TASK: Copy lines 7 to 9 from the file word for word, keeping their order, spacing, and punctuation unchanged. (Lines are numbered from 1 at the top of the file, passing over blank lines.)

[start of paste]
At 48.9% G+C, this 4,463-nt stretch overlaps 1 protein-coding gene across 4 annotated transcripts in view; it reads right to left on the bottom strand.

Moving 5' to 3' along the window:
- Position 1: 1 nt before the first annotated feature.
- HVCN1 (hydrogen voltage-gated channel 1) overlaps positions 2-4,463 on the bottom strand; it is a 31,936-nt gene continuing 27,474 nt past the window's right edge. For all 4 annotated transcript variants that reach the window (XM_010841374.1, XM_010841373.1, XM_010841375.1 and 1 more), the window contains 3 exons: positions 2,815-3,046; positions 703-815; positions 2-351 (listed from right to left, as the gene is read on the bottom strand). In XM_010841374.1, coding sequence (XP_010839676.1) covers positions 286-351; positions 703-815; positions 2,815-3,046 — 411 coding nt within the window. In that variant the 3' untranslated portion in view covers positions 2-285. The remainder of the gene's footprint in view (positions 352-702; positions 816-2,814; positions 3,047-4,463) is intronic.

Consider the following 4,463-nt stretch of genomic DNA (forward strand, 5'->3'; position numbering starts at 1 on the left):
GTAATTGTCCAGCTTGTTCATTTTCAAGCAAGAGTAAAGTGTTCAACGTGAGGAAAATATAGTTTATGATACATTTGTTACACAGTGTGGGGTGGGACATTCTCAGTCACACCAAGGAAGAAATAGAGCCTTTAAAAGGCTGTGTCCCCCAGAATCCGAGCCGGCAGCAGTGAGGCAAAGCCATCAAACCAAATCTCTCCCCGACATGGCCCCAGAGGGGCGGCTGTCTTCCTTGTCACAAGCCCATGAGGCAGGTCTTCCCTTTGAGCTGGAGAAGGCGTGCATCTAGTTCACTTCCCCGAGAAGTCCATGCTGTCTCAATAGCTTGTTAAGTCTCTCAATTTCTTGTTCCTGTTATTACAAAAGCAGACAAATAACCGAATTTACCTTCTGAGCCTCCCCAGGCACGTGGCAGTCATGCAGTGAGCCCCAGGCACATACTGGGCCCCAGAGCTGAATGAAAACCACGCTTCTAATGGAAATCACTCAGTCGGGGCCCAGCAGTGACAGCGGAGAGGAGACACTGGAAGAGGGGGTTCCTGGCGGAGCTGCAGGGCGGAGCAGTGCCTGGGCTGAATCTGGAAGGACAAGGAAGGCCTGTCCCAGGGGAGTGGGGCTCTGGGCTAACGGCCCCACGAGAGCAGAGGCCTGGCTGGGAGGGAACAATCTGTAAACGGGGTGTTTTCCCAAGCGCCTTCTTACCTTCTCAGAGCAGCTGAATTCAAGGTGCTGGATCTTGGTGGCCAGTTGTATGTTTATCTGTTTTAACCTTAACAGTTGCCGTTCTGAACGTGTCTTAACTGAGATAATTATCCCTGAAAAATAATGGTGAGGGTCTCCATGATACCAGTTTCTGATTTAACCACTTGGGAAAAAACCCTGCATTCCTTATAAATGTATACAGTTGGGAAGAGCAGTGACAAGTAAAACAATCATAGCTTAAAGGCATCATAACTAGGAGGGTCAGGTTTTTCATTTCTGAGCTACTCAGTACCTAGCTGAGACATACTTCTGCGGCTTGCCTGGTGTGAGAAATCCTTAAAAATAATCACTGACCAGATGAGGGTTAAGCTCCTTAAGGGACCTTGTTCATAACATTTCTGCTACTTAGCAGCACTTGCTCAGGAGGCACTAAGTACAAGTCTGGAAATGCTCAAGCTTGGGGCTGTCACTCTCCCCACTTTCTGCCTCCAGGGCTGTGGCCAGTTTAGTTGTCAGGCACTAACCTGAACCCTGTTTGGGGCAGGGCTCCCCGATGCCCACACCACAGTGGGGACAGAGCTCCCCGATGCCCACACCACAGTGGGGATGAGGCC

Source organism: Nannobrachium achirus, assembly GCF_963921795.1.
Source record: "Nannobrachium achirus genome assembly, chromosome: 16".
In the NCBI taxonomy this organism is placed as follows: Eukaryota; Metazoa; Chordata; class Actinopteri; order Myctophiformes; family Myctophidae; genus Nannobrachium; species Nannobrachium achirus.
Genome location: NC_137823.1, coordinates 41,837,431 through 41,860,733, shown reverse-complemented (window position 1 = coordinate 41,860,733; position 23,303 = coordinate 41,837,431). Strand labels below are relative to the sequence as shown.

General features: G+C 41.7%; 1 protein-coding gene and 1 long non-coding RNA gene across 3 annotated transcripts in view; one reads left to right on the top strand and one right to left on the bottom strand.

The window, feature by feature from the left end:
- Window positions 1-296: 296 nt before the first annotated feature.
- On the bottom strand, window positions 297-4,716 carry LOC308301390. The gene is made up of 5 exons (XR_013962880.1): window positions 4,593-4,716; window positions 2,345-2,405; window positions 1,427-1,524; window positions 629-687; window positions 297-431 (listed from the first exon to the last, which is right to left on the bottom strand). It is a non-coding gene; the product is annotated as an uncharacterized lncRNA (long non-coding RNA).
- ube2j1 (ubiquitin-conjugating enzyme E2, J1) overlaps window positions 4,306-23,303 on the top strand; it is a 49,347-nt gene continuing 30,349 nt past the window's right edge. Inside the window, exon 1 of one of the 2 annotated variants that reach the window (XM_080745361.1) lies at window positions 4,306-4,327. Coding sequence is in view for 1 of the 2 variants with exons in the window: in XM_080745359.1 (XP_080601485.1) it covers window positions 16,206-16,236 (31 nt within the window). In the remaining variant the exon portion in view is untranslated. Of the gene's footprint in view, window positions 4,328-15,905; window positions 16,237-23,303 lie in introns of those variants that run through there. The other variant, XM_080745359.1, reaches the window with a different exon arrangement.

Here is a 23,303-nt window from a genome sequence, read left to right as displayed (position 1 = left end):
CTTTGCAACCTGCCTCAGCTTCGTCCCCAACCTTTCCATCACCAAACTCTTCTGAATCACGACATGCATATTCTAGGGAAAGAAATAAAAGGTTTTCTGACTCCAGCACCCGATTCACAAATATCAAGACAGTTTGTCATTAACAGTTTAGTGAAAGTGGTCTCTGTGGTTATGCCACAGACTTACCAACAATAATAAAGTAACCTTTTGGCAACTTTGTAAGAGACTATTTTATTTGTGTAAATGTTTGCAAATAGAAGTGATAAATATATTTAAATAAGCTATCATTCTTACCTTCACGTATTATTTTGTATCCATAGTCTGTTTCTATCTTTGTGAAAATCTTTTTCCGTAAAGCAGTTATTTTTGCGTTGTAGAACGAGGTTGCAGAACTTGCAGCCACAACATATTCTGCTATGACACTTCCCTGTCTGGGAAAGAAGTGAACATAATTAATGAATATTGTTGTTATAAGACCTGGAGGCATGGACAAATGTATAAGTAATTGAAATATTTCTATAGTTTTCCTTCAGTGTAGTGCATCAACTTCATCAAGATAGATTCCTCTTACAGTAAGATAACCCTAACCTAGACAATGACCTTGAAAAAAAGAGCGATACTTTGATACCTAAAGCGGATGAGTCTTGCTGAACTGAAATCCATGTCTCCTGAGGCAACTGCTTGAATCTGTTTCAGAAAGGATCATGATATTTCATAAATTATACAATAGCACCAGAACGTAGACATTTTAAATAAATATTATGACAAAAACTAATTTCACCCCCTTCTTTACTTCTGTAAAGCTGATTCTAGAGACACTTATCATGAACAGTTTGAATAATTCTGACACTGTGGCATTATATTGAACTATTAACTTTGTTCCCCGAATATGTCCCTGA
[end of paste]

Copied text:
Source organism: Nannobrachium achirus, assembly GCF_963921795.1.
Source record: "Nannobrachium achirus genome assembly, chromosome: 16".
In the NCBI taxonomy this organism is placed as follows: Eukaryota; Metazoa; Chordata; class Actinopteri; order Myctophiformes; family Myctophidae; genus Nannobrachium; species Nannobrachium achirus.